Selfix Inc. plans to expand in juvenile products by acquiring Mericon Child Safety Products, a Livonia, Mich., division of privately held Denshaw Cos. ``The juvenile segment is a big growth market,'' Peter Graves, Selfix vice president of marketing, said in a telephone interview from his company's head office in Chicago.
Safety products are among the fastest-growing areas of children's markets, he said.
Mericon makes mainly plastic home safety products such as cabinet locks and electrical outlet covers. It had sales of about $1 million last year. An undisclosed Detroit-area injection molder makes most of Mericon's components. Graves said Selfix is evaluating whether to bring Mericon's molding to Selfix's Chicago plant, which has about 20 presses.
Selfix's major product line is juvenile plastic storage products such as hanging cubes, shelving, racks and hangers, most under its Tidy Kids trade name. It injection molds the components at its 200,000-square-foot molding and packaging plant. It also makes plastic bath accessories and vinyl-coated organizers.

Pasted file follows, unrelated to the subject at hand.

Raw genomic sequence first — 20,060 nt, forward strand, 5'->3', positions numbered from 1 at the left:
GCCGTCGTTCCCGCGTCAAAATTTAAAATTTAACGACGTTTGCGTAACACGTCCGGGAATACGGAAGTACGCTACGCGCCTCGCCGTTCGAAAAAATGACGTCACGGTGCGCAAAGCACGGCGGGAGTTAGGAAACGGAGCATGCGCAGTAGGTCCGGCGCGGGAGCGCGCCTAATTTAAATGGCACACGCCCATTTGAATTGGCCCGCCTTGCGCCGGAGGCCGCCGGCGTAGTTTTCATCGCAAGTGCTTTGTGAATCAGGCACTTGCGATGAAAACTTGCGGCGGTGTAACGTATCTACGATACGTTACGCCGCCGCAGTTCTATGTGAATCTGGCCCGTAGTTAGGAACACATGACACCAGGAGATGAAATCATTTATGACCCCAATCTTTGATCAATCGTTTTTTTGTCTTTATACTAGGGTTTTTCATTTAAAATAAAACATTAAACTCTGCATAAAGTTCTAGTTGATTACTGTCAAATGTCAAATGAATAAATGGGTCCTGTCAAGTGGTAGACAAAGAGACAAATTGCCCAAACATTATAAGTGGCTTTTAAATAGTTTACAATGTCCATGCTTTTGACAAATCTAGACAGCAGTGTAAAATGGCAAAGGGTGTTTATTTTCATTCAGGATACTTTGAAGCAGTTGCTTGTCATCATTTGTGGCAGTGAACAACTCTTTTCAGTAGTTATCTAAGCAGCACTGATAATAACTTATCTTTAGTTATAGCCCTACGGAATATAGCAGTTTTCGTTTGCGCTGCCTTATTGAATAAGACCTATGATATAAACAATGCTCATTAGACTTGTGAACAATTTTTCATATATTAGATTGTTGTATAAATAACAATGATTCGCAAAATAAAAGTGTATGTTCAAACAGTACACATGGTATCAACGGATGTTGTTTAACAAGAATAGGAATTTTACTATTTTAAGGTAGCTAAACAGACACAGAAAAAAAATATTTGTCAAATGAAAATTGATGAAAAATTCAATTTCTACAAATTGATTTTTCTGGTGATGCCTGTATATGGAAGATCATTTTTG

Graves said both copanies sell to similar distributors who supply mass merchandisers and specialty-child stores. Included in the purchase agreement is Mericon's license to use the Fisher-Price trade name on some of its safety products.
Dennis Buckshaw, Mericon founder and chief executive officer, said in a May 31 news release that Selfix's resources will help his firm commercialize new products and grow more rapidly. Selfix will retain Buckshaw as a consultant for new product development.
Selfix plans to pay an undisclosed amount of cash and stock for the Livonia firm in a deal Graves said should be complete by mid-July. Selfix, listed on Nasdaq, had sales of $41 million last year.